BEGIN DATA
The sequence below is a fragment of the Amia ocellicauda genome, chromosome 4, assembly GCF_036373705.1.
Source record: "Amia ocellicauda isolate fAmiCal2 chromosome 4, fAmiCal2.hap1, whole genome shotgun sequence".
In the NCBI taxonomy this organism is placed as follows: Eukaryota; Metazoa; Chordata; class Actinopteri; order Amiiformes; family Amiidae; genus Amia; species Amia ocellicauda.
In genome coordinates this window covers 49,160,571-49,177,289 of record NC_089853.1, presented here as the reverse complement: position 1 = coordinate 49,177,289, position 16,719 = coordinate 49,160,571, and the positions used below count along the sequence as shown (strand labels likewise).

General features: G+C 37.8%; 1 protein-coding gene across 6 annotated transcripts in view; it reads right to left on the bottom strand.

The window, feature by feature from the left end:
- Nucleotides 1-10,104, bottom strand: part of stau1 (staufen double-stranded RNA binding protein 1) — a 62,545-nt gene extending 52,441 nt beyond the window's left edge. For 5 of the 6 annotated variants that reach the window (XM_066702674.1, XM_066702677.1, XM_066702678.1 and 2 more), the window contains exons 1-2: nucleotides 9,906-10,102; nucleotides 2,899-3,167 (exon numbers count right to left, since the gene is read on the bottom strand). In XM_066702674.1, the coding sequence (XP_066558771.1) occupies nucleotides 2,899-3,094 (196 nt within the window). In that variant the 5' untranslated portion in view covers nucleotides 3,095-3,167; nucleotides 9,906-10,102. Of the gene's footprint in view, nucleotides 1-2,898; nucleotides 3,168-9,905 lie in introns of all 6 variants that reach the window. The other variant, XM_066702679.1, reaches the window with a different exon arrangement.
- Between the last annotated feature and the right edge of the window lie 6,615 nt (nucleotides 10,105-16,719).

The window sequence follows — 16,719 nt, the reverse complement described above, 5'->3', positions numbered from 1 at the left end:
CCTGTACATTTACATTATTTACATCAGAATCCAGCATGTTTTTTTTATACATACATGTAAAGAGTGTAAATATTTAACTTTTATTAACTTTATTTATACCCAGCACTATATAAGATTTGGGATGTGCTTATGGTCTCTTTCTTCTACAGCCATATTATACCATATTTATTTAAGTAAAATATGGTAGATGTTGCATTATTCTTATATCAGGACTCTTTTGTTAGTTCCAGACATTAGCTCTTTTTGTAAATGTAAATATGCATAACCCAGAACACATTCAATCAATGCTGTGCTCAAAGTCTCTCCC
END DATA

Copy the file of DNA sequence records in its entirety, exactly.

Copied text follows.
The sequence below is a fragment of the Amia ocellicauda genome, chromosome 4, assembly GCF_036373705.1.
Source record: "Amia ocellicauda isolate fAmiCal2 chromosome 4, fAmiCal2.hap1, whole genome shotgun sequence".
In the NCBI taxonomy this organism is placed as follows: Eukaryota; Metazoa; Chordata; class Actinopteri; order Amiiformes; family Amiidae; genus Amia; species Amia ocellicauda.
In genome coordinates this window covers 49,160,571-49,177,289 of record NC_089853.1, presented here as the reverse complement: position 1 = coordinate 49,177,289, position 16,719 = coordinate 49,160,571, and the positions used below count along the sequence as shown (strand labels likewise).

General features: G+C 37.8%; 1 protein-coding gene across 6 annotated transcripts in view; it reads right to left on the bottom strand.

The window, feature by feature from the left end:
- Nucleotides 1-10,104, bottom strand: part of stau1 (staufen double-stranded RNA binding protein 1) — a 62,545-nt gene extending 52,441 nt beyond the window's left edge. For 5 of the 6 annotated variants that reach the window (XM_066702674.1, XM_066702677.1, XM_066702678.1 and 2 more), the window contains exons 1-2: nucleotides 9,906-10,102; nucleotides 2,899-3,167 (exon numbers count right to left, since the gene is read on the bottom strand). In XM_066702674.1, the coding sequence (XP_066558771.1) occupies nucleotides 2,899-3,094 (196 nt within the window). In that variant the 5' untranslated portion in view covers nucleotides 3,095-3,167; nucleotides 9,906-10,102. Of the gene's footprint in view, nucleotides 1-2,898; nucleotides 3,168-9,905 lie in introns of all 6 variants that reach the window. The other variant, XM_066702679.1, reaches the window with a different exon arrangement.
- Between the last annotated feature and the right edge of the window lie 6,615 nt (nucleotides 10,105-16,719).

The window sequence follows — 16,719 nt, the reverse complement described above, 5'->3', positions numbered from 1 at the left end:
CCTGTACATTTACATTATTTACATCAGAATCCAGCATGTTTTTTTTATACATACATGTAAAGAGTGTAAATATTTAACTTTTATTAACTTTATTTATACCCAGCACTATATAAGATTTGGGATGTGCTTATGGTCTCTTTCTTCTACAGCCATATTATACCATATTTATTTAAGTAAAATATGGTAGATGTTGCATTATTCTTATATCAGGACTCTTTTGTTAGTTCCAGACATTAGCTCTTTTTGTAAATGTAAATATGCATAACCCAGAACACATTCAATCAATGCTGTGCTCAAAGTCTCTCCC